JEROME - The Town Council backed away Tuesday night from a first reading of proposed Ordinance 393 to ban bath salts and its chemical analogues. Council members did not want to move to outlaw these substances without knowing why they were doing it and what the ramifications of such a law might be.
"We had an ordinance sent to us by Cottonwood," Town Manager Candace Gallagher told the council during discussion of the agenda item. She said Cottonwood is encouraging other communities to follow its lead in banning the possession, use, sale and display of certain federally controlled dangerous substances commonly referred to as bath salts, incense, window cleaner, potpourri, plant fertilizer and insect repellent.
Gallagher said Yavapai County Supervisor Chip Davis is also encouraging ordinances prohibiting these substances.
These substances, recently sold openly in a retail shop in Old Town Cottonwood, have reportedly been linked to serious physical effects resulting in hospitalization and death when ingested, inhaled or otherwise introduced into the human body.
Councilman Bill Phinney said he had absolutely no idea what this ordinance is about. "I have no idea what these chemicals are," he said.
Mayor Jay Kinsella said he'd like to see the State of Arizona come up with an appropriate document. "Cottonwood has really pushed for this," Kinsella said.
He said he would like for Jerome to do the same. "There is nothing good about these products," Kinsella said.
Phinney asked why a small town such as Jerome should ban something that is already banned by federal law. He said he doesn't want to pass a law that is unenforceable.
"I don't want to pass a law against anything without knowing what it is," Phinney said.
Councilman Lew Currier said the penalties with the proposed ordinance are up to $2,500 a day and up to six months in jail. "The penalties are severe on this," he said. "Cottonwood is rather Draconian on this."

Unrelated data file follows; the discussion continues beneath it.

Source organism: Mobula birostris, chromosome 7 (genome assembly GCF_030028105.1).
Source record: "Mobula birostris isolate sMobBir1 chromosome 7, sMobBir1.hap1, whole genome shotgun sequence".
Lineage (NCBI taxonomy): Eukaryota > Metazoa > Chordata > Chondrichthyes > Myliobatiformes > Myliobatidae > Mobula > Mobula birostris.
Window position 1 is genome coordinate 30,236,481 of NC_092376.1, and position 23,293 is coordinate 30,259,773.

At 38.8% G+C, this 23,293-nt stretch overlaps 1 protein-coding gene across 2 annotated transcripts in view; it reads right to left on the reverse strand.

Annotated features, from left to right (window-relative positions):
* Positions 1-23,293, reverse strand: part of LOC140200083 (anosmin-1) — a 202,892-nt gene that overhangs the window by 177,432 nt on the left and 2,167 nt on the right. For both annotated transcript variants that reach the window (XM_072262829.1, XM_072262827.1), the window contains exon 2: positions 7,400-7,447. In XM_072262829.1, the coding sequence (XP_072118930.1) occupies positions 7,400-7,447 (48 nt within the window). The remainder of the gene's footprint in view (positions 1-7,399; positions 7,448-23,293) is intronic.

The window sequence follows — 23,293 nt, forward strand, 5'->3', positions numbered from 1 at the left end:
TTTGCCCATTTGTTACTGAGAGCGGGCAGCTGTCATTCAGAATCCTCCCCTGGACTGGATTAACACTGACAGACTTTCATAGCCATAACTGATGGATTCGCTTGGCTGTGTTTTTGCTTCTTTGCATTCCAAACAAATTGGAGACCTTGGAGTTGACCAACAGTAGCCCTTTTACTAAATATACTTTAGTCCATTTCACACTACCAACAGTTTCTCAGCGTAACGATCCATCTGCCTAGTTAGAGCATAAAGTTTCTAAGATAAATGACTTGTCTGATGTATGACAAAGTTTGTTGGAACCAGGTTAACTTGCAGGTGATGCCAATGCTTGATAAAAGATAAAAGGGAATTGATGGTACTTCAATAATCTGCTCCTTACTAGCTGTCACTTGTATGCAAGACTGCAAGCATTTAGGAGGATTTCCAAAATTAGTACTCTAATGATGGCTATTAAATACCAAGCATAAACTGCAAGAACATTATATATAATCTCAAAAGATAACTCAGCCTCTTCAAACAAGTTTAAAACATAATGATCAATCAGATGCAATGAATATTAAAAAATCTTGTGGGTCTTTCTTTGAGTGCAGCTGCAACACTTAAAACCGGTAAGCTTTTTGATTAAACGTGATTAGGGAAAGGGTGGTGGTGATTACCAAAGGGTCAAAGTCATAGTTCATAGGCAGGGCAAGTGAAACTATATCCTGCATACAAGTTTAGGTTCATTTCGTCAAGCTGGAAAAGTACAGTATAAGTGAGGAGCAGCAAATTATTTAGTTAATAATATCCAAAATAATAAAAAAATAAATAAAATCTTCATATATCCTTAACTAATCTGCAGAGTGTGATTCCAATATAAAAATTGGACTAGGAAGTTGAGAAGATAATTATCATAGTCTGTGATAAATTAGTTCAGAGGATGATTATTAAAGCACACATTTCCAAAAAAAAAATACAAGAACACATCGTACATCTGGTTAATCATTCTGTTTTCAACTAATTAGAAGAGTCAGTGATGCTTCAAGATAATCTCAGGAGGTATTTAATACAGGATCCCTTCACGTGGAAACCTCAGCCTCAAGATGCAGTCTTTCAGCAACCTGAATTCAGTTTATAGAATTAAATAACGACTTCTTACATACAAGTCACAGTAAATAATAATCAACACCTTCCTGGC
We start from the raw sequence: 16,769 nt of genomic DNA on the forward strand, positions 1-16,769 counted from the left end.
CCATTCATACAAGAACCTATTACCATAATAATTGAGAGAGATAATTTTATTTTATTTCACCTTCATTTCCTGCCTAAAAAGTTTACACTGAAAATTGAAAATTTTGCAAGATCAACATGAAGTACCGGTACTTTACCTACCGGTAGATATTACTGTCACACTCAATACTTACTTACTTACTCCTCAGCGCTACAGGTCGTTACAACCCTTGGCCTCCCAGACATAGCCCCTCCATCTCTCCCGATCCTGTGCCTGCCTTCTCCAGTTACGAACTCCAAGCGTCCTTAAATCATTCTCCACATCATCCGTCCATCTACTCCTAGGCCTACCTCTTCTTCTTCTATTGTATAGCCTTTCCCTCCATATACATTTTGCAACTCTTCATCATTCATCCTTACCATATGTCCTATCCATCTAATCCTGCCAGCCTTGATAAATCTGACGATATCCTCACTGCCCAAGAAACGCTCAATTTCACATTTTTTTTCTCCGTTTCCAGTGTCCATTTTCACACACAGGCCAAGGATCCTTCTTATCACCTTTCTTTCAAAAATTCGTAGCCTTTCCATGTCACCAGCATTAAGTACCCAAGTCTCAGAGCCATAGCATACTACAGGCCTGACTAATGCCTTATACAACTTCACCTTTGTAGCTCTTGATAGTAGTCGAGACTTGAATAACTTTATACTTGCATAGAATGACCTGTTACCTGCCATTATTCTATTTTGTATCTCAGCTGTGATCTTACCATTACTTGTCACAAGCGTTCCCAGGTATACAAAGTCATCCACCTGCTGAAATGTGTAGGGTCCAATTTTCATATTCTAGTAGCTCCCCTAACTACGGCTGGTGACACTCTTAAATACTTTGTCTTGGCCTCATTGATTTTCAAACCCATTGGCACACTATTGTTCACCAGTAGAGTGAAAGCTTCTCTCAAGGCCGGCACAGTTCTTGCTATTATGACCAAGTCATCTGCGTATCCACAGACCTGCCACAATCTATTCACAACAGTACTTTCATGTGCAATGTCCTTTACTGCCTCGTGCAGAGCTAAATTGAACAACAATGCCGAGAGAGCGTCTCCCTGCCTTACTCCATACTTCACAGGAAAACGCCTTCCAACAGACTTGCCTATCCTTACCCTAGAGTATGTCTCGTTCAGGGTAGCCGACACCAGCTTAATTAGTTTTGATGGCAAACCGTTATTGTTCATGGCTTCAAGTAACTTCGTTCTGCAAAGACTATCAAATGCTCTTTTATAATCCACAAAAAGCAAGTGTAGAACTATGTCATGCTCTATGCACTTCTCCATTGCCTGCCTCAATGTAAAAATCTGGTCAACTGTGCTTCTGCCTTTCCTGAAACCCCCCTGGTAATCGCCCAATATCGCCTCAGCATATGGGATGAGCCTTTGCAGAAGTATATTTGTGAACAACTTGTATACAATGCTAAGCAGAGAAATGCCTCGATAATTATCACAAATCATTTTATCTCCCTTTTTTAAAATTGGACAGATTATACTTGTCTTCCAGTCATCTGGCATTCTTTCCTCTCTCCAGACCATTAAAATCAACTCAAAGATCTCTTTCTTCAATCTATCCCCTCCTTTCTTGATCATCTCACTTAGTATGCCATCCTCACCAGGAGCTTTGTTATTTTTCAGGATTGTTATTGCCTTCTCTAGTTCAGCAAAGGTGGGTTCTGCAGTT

Currier said that just because Cottonwood is for the ordinance doesn't impress him. "I don't doubt that this stuff is dangerous." But he agreed with other council members in saying he would like some input on the medical, legal and enforcement issues involved with these various drugs.
Phinney agreed. "What is it? Is it a law that we can enforce?"
Jerome resident Tom Pitts said the council probably should hear from an attorney on this matter. He also wondered about enforcing such a law and who ends up paying for it. "What jail do they go into," Pitts asked. "Who gets the fine?"
Pitts also asked what happens if there is a lawsuit over the ordinance. "Do we get that too?"
Kinsella asked the council who they want to hear from on the matter. "I would sponsor this again, for clarification," he said. But he said he would sponsor it again only if he understands what kind of information the council seeks.
After discussion, the council tabled action on the ordinance until staff can obtain more information on questions regarding the medical, legal and enforcement issues.
Posted: Wednesday, January 11, 2012
Article comment by:
Carl Nye - Jerome
The Jerome Town Council has made the right move here. As history shows, as soon as one specific "designer drug" is outlawed (with all the work and expense that entails) the underground chemists will immediately create a new drug that is chemically different. It has become an absurd merry-go-round of government trying to keep up making more and more things illegal, thus clogging our lawbooks and courts. This is an obvious waste of time and money. it would be much better that concerned governments and knowledgeable citizens widely broadcast the ill effects of these drugs and let the free population make their own choices about what they will use, not use, or abuse. The government is not our nanny - people still have the right to make stupid decisions, such as using 'bath salts'.